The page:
Boot Camp is software that is included with the latest Mac operating system releases. For more information on how it works and what you can do visit Apples Find out how section for video tutorials. You’ll find it nestling in the “Utilities” folder within your “Applications” folder. Boot Camp works by dividing your Mac disc into two separate partitions, and then allowing you to place a copy of Windows XP, Vista or Windows 7 onto the second partition.
This can then act as a dual-boot system, where you can decide at startup whether you want to run OS X or Windows. The Windows system on your mac will run just like on a PC, at full speed. Boot Camp also includes the means to burn a disc containing all the necessary Mac drivers to run devices under Windows.
What all this means for OU students is that your new Mac can now potentially run every piece of software that the OU makes for Windows.
Installing Boot Camp
There are lots of good resources regarding Installation on the web including Apples own support site. The biggest task that you’ll have as a Mac student is getting yourself a copy of Windows XP, Vista or Windows 7 to put on your system. Boot Camp is fussy about which version goes on, it has to be a full retail copy of Windows XP Service Pack 2 or later, and it has to be on a single CD, which means that you can’t put an old copy of XP SP1 on there and hope to upgrade it later. This is quite a caveat: full retail copies of Windows XP SP2 can cost a bit, and are now discontinued by Microsoft in favour of Windows 7, while upgrade CDs are not allowed.
However, if you have an old copy of XP (pre SP2) on a disk, a PC to borrow, as well as a bit of patience, you can get round this problem. What you need to do is slipstream your copy of XP onto one disk, then Boot Camp will accept it. This is what I did, and saved myself a fortune. Full instructions are here.
Or you can save buying anything. Look at the Virtual Box and install Windows server 2008 on that.
Issues with Boot Camp
In truth there aren’t many, Boot Camp gives you a full running Windows system on your mac. That said, there are general things that have to be borne in mind when using this for OU work:
1. You have to Boot out of the mac and into Windows to use it
This can be a bind if you want quickly to access a Windows program and you’re currently doing something on your Mac.
You have to Close up -> restart -> boot into Windows, which can take minutes to do.
2. You can’t access your Mac partition while in Windows.
It’s an irritating fact that you can’t actually see your main Mac volume from the Windows side. Let’s say you’ve just booted into Windows on your Mac to check that an essay you’ve written on OS X works with some Windows software the OU’s given you. Only when you’ve booted into Windows do you realise that the essay file is still sitting on your Mac desktop, you can’t get at it from Windows, so you have to reboot back, copy the file to a portable disc, boot back into Windows, put the disc in and read it. All very tedious.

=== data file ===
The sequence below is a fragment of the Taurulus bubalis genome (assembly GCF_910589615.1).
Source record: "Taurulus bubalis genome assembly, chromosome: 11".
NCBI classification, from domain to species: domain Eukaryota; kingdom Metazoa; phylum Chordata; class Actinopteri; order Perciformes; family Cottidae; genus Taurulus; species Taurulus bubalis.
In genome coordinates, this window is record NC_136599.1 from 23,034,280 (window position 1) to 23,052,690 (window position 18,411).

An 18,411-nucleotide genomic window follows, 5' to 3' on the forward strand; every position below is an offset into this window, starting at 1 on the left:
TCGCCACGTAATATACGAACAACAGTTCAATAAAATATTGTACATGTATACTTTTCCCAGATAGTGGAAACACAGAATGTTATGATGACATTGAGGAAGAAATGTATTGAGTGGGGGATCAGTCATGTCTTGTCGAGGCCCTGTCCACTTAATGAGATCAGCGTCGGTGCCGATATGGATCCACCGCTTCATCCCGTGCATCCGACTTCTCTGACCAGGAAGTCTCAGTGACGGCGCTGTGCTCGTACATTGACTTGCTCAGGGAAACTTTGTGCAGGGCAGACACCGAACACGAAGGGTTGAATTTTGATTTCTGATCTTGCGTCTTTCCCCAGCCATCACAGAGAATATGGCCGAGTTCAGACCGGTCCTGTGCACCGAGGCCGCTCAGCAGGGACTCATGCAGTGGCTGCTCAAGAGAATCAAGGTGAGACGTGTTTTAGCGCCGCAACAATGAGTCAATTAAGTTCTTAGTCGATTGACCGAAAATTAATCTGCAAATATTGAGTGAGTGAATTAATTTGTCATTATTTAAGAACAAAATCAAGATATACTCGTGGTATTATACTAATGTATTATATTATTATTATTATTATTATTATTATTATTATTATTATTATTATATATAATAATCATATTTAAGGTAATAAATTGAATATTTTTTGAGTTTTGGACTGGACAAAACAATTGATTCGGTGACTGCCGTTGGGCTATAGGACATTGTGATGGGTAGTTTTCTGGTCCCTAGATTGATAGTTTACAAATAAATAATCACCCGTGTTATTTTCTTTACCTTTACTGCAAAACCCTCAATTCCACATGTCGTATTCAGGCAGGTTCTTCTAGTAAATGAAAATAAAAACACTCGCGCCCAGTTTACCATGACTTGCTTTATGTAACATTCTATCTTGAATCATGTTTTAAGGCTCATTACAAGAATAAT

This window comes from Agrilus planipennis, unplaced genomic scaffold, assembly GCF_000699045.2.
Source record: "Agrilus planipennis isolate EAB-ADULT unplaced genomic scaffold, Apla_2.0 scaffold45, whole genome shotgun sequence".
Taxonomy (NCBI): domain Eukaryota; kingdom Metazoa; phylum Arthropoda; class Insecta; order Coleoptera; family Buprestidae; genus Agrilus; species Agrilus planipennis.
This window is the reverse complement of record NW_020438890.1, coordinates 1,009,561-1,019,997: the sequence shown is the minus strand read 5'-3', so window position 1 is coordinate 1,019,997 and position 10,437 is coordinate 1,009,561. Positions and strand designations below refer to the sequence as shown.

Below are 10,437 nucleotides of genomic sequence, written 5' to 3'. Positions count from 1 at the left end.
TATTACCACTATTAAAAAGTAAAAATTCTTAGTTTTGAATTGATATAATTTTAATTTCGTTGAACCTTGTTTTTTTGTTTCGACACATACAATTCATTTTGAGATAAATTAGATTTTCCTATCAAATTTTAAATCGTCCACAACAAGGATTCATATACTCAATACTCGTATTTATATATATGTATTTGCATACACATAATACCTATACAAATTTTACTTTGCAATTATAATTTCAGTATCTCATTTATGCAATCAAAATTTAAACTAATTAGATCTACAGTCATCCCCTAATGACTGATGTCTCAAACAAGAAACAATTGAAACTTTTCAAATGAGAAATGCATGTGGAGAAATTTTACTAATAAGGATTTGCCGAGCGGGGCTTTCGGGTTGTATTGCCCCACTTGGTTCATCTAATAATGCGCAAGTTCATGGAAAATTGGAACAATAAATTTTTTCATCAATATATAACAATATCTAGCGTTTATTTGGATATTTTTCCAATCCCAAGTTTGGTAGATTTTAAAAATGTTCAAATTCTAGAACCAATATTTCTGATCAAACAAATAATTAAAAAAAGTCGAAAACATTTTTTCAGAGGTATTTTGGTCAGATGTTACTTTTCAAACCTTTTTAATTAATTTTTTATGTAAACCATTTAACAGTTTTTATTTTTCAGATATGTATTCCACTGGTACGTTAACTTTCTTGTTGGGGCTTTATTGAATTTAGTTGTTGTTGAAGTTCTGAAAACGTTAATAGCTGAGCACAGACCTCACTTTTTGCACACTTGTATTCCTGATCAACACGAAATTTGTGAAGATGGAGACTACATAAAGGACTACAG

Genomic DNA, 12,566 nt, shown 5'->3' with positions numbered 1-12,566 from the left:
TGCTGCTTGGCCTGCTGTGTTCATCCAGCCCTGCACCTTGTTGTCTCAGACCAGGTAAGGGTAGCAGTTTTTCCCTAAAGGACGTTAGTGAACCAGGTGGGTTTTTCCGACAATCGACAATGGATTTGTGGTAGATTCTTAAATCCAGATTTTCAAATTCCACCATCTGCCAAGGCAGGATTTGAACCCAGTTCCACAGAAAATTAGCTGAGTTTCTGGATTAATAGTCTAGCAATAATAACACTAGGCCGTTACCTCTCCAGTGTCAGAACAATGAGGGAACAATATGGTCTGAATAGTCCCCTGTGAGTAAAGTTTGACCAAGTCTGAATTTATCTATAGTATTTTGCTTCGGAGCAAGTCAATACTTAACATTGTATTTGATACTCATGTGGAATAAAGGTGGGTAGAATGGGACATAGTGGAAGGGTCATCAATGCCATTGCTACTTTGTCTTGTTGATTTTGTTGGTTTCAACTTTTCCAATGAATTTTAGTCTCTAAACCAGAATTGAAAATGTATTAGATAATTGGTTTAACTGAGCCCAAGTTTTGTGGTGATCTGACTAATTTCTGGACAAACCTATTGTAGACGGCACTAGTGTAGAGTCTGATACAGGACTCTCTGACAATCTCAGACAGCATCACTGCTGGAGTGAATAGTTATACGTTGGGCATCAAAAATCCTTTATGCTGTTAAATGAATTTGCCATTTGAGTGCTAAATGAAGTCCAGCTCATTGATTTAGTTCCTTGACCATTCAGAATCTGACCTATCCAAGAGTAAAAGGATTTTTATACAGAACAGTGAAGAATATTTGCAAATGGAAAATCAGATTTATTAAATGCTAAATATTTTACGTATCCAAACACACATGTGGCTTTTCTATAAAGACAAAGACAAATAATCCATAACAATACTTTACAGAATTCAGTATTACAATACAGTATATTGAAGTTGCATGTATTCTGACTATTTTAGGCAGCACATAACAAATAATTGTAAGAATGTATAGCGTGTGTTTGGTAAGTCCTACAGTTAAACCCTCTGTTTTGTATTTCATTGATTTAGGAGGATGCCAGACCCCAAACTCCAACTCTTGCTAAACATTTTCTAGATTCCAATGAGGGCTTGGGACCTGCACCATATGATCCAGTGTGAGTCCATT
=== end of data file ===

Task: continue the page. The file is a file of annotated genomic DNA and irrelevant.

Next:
Actually there is a way around this, but it’ll cost you. MacDrive is a Windows application that allows you to see and write to Mac volumes on your computer, and also on your network. If you install it onto the Windows install in Boot Camp, it’ll see all your Mac disks and folders.
However, now you’ll also expose your Mac side to that which Windows is perhaps most famous for….
3. Security Problems.
If you run Windows natively, then you are also prone to Windows viruses, adware, malware, etc. Antivirus security, regarded by some as an optional indulgence on the Mac, now becomes essential. If your Windows install can’t see your mac partition, then neither can any nasties, and your Mac side is safe, but if you’ve installed Macdrive then it can.
4. The keyboard buttons and shortcuts on the Mac aren’t the same as on Windows
You’ll notice, particularly if you use a one-button mouse (or a laptop), that Windows keyboards do things differently, and the solutions provided by Apple or others to ‘normalise’ your experience don’t always go the whole way.
Boot Camp, the bottom line
Boot Camp is arguably the best insurance policy for OU mac users that there’s ever been. Now you can have a PC on your mac running at native speeds, with all the OU software you need to have in one handy machine. The days of zero compatibility for Macs at the OU are potentially numbered. However, booting between systems isn’t every Mac user’s idea of a good time. That said, in the absence of any alternatives, it is a very fine solution.